That avowal will come as a surprise to some, especially government critics, employees of nongovernmental organizations and others who have been labeled “foreign agents” over the past year by the state-controlled media.

Before moving on to economic policy, Mr. Putin made a passing reference to the attack in Chechnya, but contended that local law enforcement officers could handle it. Still, even as he tried to brush off the most brazen attack there in many years, it was clear Mr. Putin’s determination to restore stability was being challenged on yet another front. With his budget already strained, Mr. Putin was again confronted with dedicating resources to Grozny even as he is committed to supplying a not-so-stealth campaign in eastern Ukraine.

While Mr. Putin’s resolve appeared strong, his treasury’s health was not.

The government conceded for the first time this week that Russia faces a recession next year. The economy is expected to contract by at least 0.8 percent instead of growing by the previously projected 1.2 percent. Independent economists say they believe the contraction could well be 2 or 3 percent. And that is assuming oil prices rebound somewhat from their current level of around $65 a barrel.

The problems have set off an extended fight in the Kremlin, which was already divided over Ukraine. “One school says that Putin will keep the mobilization among the people, the society and the elite despite the economic crisis,” Mr. Ryzhkov said. “If he prolongs the policy of greatness, of expansion, of confrontation with the West, he will be popular and supported by the people despite any economic crisis.”


But Mr. Ryzhkov and others calling for greater economic and political liberalization doubt that. Mr. Putin enjoyed ever-greater support from March to August, but in the months since, as sanctions began to bite with inflation, support began to erode — though his approval ratings remain in the 80s.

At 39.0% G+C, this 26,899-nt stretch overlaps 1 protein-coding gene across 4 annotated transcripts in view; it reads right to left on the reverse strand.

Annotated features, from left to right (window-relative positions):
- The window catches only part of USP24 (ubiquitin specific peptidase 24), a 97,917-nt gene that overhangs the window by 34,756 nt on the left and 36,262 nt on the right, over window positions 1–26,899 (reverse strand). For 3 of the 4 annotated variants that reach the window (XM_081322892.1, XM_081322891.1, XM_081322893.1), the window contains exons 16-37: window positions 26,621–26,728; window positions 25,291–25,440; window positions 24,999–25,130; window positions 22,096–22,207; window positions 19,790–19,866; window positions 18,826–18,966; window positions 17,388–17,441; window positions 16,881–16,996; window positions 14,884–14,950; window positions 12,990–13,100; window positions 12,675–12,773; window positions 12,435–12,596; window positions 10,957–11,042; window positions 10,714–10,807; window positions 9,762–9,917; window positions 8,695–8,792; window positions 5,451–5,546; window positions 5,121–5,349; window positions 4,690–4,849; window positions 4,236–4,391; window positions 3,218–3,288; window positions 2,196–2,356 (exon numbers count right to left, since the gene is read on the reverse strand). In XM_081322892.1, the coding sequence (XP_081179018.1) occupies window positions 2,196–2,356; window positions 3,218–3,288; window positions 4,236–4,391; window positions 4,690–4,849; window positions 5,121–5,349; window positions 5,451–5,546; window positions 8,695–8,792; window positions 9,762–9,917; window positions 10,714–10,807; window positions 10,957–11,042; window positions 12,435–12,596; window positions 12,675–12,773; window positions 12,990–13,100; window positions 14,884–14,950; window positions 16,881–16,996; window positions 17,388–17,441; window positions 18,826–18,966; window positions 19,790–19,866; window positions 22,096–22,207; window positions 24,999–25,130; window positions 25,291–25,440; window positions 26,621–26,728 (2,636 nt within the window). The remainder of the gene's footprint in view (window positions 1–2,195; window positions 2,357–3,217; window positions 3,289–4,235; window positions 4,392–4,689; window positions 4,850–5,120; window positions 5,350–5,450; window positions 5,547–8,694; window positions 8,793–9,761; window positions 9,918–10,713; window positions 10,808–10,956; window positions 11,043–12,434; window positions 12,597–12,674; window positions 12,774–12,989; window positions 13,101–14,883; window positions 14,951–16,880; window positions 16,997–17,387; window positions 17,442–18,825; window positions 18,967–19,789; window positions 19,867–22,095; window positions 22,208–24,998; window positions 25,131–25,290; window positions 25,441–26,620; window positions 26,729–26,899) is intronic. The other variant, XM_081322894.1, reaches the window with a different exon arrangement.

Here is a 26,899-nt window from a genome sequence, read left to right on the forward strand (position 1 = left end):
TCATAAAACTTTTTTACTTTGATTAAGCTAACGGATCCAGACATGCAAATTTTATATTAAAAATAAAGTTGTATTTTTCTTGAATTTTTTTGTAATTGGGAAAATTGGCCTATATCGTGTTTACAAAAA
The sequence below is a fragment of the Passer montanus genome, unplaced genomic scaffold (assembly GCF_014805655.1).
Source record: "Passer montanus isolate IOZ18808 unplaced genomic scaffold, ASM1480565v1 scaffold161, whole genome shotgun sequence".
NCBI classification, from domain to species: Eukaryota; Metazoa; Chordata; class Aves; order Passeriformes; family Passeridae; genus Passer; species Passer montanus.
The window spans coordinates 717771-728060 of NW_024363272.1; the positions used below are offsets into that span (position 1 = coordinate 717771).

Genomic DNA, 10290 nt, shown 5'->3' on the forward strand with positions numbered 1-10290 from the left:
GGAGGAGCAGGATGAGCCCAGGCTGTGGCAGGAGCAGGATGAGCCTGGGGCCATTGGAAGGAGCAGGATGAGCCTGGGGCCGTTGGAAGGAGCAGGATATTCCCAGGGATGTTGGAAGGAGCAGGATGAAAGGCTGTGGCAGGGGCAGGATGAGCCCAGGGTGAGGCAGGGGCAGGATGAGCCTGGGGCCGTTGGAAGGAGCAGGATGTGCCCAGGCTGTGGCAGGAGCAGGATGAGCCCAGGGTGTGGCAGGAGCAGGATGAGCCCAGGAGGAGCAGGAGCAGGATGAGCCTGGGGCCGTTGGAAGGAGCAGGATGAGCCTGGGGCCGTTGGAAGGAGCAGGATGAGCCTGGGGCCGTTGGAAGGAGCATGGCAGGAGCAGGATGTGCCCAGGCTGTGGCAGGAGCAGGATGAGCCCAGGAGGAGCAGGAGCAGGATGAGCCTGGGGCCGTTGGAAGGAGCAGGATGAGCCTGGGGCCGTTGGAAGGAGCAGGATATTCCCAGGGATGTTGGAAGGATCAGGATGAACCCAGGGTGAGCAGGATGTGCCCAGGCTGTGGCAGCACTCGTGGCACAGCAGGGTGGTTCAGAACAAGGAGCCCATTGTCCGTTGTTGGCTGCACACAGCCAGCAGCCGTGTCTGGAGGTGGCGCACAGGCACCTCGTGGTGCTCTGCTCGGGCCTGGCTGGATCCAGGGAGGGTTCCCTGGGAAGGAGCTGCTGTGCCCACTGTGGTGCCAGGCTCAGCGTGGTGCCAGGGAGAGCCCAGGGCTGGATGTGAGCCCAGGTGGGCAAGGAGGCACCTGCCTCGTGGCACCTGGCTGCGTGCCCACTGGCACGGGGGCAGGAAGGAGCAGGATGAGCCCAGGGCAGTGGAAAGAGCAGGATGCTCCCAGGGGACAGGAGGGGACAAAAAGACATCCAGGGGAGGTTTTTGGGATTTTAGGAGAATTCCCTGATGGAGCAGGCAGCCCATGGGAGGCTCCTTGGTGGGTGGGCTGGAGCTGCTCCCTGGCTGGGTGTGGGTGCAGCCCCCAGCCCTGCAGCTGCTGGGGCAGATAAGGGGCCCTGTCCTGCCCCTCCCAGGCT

“I don’t believe the Russian people will support him if they lose their medicine, their health benefits, their education and their good standard of living,” Mr. Ryzhkov said.

Economists describe the enormous Russian corporate debt, with about $650 billion owed to Western banks, as the worst problem. The sanctions block access to any new Western capital, and it is not clear how the debts can be repaid.

Mr. Putin said Thursday that billions of dollars salted away in one of the government’s sovereign wealth funds should be used to prop up domestic banks. Some of Russia’s largest banks, including VTB and Gazprombank, have already asked for handouts from the roughly $81 billion sitting in the National Wealth Fund, out of total foreign currency reserves of $420 billion.

Mr. Putin did not say how Russia would close the huge gap between the corporate debts and the reserves. Analysts suggest that the government thinks the sanctions will be lifted in a year so they will not have to find a solution.

Mr. Putin said his country should use the confrontation with the West to try to overhaul its economy, and to depend more on itself for food, medicine and technology. He said there should be a four-year freeze in the business tax rate and proposed that honest small and medium businesses get a reprieve from constant government inspections, a font of corruption.


“There are people totally oriented toward the government — I think that he calmed them down, but they were already calm,” said Aleksei V. Makarkin, an analyst at Moscow’s Center for Political Technologies.

Everyone else will face a different reality, he said, “From the businessman thinking about how he can continue working under the new conditions to the simple man who goes to the store and sees that prices have risen — I think that this speech could not have answered all these questions.”